First of all, do not expect too much. Finding activities that a person with Alzheimer's disease can do and is interested in can be a challenge. Try to incorporate activities into a normal daily routine. Simple activities are the best, especially if you can find activities that use the abilities the person has retained. Activities that are familiar, such as folding clothes, kneading dough or digging in the garden may be comfortable. Help the person to get started on an activity and break the activity down into small steps. Give praise for each step completed.
Planning activities throughout the day are very important, especially as someone becomes more and more impaired from an illness like Alzheimer's disease. The important thing to focus on there is the process of doing anything that the patient or the person finds pleasurable, not the product that results. So, for example, if they like to do simple parts of tasks they used to be able to do, like, if they would enjoy stirring a pot of food, where in the past they would have been able to do a complex recipe, that's a good thing. You should praise the person for it and enjoy it. Remember that it is the pleasurable moments that are important.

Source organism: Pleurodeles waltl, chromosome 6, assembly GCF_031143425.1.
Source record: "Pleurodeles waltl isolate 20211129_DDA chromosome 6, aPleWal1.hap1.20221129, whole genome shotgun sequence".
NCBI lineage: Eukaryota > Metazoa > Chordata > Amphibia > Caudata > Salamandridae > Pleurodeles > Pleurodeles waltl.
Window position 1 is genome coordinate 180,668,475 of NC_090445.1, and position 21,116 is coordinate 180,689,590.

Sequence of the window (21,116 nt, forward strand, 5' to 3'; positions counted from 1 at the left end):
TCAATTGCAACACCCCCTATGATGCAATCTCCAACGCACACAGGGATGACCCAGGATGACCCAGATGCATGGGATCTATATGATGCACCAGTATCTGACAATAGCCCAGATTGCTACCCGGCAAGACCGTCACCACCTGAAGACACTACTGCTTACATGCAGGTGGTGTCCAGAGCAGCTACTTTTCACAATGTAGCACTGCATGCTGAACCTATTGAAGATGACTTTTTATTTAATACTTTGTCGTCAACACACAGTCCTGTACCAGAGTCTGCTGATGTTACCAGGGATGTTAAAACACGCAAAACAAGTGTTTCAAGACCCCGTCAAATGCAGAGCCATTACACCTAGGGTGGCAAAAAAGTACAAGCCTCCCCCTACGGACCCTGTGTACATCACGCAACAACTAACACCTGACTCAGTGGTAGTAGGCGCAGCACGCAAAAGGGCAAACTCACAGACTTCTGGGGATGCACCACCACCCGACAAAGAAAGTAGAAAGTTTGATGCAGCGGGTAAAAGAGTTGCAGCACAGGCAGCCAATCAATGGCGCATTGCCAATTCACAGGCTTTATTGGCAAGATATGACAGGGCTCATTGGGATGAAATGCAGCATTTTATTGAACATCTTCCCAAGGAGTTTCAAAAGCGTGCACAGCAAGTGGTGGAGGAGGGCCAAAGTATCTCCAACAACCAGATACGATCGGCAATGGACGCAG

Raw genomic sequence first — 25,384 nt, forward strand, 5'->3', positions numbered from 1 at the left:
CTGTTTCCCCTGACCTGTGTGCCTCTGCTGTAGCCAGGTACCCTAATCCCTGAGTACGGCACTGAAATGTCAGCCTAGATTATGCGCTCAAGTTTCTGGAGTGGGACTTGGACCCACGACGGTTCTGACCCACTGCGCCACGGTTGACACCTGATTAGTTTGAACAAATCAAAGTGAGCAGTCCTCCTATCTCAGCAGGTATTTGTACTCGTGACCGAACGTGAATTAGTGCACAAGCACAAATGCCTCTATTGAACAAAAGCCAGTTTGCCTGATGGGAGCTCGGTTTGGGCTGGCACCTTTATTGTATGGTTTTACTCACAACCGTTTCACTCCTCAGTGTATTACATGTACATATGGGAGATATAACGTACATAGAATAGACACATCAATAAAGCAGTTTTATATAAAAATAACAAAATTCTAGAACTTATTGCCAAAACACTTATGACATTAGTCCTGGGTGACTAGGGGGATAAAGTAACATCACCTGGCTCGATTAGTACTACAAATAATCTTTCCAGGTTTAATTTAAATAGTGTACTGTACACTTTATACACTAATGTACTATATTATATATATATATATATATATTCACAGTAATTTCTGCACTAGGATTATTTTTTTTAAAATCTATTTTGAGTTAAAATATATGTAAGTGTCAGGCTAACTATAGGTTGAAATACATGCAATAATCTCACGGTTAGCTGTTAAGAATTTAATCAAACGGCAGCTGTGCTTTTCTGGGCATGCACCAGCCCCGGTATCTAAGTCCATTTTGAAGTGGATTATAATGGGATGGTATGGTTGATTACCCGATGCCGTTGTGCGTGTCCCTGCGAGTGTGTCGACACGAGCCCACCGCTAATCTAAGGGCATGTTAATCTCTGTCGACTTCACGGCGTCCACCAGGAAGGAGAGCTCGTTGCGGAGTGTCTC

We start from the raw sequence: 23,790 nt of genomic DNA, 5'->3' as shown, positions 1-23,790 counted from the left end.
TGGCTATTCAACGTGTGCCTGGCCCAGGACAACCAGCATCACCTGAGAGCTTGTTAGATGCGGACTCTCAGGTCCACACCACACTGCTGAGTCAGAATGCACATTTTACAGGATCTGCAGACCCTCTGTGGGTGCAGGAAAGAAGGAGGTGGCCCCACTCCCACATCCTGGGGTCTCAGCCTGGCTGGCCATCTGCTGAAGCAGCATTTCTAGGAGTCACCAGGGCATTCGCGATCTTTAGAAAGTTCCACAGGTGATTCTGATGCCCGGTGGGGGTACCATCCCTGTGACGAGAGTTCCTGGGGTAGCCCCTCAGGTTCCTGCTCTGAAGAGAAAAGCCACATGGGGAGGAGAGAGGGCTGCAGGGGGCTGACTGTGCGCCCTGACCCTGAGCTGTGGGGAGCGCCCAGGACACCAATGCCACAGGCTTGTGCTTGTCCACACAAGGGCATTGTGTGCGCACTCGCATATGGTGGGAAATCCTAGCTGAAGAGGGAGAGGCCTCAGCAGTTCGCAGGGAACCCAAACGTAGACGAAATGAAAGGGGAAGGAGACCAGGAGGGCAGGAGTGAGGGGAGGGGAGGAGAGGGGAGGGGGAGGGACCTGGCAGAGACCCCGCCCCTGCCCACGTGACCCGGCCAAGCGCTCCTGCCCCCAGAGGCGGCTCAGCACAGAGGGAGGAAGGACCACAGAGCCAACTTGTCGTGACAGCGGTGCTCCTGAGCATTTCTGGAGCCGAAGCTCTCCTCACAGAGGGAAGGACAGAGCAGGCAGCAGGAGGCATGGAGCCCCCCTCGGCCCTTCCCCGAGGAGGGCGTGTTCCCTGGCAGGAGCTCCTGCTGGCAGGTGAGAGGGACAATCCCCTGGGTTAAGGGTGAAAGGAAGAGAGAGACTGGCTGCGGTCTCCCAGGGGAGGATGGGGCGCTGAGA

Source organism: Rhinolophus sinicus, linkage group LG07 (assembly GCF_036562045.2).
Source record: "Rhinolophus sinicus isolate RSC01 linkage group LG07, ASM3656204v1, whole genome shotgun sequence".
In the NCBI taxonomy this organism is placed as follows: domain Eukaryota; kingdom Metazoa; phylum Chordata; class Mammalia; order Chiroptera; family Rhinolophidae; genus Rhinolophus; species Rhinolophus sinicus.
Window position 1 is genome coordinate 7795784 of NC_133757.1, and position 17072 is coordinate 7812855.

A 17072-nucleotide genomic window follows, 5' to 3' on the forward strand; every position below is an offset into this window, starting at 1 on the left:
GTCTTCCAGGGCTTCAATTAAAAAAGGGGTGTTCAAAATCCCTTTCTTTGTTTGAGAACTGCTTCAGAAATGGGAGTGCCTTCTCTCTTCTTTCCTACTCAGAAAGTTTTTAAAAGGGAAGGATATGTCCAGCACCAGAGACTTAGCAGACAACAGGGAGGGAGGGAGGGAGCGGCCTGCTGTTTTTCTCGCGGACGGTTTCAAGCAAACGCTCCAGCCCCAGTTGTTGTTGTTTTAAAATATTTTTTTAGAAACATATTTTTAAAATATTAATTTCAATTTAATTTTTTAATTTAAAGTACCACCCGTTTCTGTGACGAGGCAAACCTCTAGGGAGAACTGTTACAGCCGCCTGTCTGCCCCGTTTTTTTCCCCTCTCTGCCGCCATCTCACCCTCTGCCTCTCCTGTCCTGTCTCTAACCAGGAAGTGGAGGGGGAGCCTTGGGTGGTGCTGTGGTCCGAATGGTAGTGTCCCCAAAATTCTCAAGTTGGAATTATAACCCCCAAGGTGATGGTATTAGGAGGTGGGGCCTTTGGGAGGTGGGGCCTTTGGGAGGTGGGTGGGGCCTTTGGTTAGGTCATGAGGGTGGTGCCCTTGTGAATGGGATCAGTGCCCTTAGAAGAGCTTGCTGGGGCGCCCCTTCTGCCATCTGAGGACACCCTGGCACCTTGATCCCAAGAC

The other thing about activity is that it's important to structure a routine of your day. If you think about it, patients are under a lot of stress, trying to figure out where they are, what they're to do next. So, it helps them a lot if you create a scaffold of activity around them. So basically, you get the person up at the same time each day, you have physical activity, predictable meals, and a bedtime routine as well. Adult day care centers are also a very important resource for families. There, persons with Alzheimer's disease can join with others doing activities that are social and pleasant for them. And that also gives the family member a needed respite break.
Task breakdown is one of the most powerful techniques that caregivers will have in helping someone over the years who is affected by Alzheimer's disease. An important example of that is to think about a seemingly simple activity, like brushing one's teeth, involves really very many steps. So for example, you can still help someone who can do part of it by breaking down the task. For example, you might have to get the toothbrush out. Then they might look at it and not know what to do so you put it in their hand. Next, you put the toothpaste on and you do hand-over-hand cueing. So you actually take the last step, which is actually gently bringing their hand to their mouth and beginning the task.
Source National Institutes of Health